Inflationary cosmology is, moreover, not a good illustration of fantasy, even by Penrose's own account. As he acknowledges, recent precision measurements of the cosmic microwave background agree with typical predictions of inflationary cosmology, so it seems difficult now to call it a mere flight of fancy. Penrose presents his important criticism that inflation generically does not explain the low initial entropy of the Universe (although explanations have been suggested in certain models; see https://arxiv.org/abs/hep-th/0410270; 2004). But he presents the case against inflation in a way that hides the independent significance of problems that can be solved by it, such as explaining the homogeneity and flatness of the observed Universe.and .
There are similar issues with Penrose's claim that fashion is the main reason for string theory's influential position. His analysis of its problems is not up to the task of debunking proponents' physics-based reasons for confidence. Penrose's main complaint about string theory is that it lacks a clear specification of its number of degrees of freedom. He tries to show this in several contexts. However, he tends to omit information that could make the situation less confusing than he takes it to be. For example, he expresses unease about 'gauge–gravity duality', the claim that string theory is empirically equivalent to a quantum field theory in a lower-dimensional space. (If generally valid, that would mean that a string theory in three extended spatial dimensions was empirically equivalent to a quantum field theory in two spatial dimensions.) Such a claim looks startling, because one would naively expect that a three-dimensional theory has more degrees of freedom than a two-dimensional one. Penrose presents this as one of many questionable implications of string theory.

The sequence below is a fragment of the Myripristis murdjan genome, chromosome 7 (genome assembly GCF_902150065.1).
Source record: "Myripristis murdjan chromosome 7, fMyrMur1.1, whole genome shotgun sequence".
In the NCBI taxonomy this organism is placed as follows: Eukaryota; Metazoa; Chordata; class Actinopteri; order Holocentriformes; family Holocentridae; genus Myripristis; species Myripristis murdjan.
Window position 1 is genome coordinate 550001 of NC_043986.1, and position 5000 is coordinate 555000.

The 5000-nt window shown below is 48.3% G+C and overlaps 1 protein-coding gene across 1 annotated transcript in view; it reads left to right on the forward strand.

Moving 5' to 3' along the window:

Curiously, however, he presents his case without mentioning that Gerard 't Hooft, who is cited in the book, provided a general understanding of the reduced number of degrees of freedom in quantum gravity without any reference to string theory, before cases of gauge–gravity duality were conjectured in the context of string theory (https://arxiv.org/abs/gr-qc/9310026; 1993). In this light, by generating examples of gauge–gravity duality, string theory does not, as Penrose maintains, make one more prima facie implausible claim, but opens up perspectives for a more thorough understanding of a characteristic of quantum gravity that had already been suggested..
It is always inspiring to read Penrose's uncompromisingly independent perspective on physics. He seems more at home with developing visionary ideas than with detailed criticism of prevalent theories. Unfortunately, this book offers too few of the former and too much of the latter.